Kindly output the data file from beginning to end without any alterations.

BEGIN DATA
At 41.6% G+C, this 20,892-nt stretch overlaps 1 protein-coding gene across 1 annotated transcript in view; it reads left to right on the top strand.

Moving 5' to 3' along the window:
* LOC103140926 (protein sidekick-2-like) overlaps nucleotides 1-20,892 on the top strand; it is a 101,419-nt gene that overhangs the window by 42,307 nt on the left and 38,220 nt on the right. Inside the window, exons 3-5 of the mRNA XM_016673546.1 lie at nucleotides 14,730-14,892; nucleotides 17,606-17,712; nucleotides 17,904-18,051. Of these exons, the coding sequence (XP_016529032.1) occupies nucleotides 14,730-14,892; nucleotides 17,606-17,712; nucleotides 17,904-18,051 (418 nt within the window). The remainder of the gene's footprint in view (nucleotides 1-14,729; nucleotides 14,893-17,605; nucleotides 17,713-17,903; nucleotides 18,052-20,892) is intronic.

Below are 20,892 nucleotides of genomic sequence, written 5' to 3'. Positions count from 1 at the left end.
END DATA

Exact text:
At 41.6% G+C, this 20,892-nt stretch overlaps 1 protein-coding gene across 1 annotated transcript in view; it reads left to right on the top strand.

Moving 5' to 3' along the window:
* LOC103140926 (protein sidekick-2-like) overlaps nucleotides 1-20,892 on the top strand; it is a 101,419-nt gene that overhangs the window by 42,307 nt on the left and 38,220 nt on the right. Inside the window, exons 3-5 of the mRNA XM_016673546.1 lie at nucleotides 14,730-14,892; nucleotides 17,606-17,712; nucleotides 17,904-18,051. Of these exons, the coding sequence (XP_016529032.1) occupies nucleotides 14,730-14,892; nucleotides 17,606-17,712; nucleotides 17,904-18,051 (418 nt within the window). The remainder of the gene's footprint in view (nucleotides 1-14,729; nucleotides 14,893-17,605; nucleotides 17,713-17,903; nucleotides 18,052-20,892) is intronic.

Below are 20,892 nucleotides of genomic sequence, written 5' to 3'. Positions count from 1 at the left end.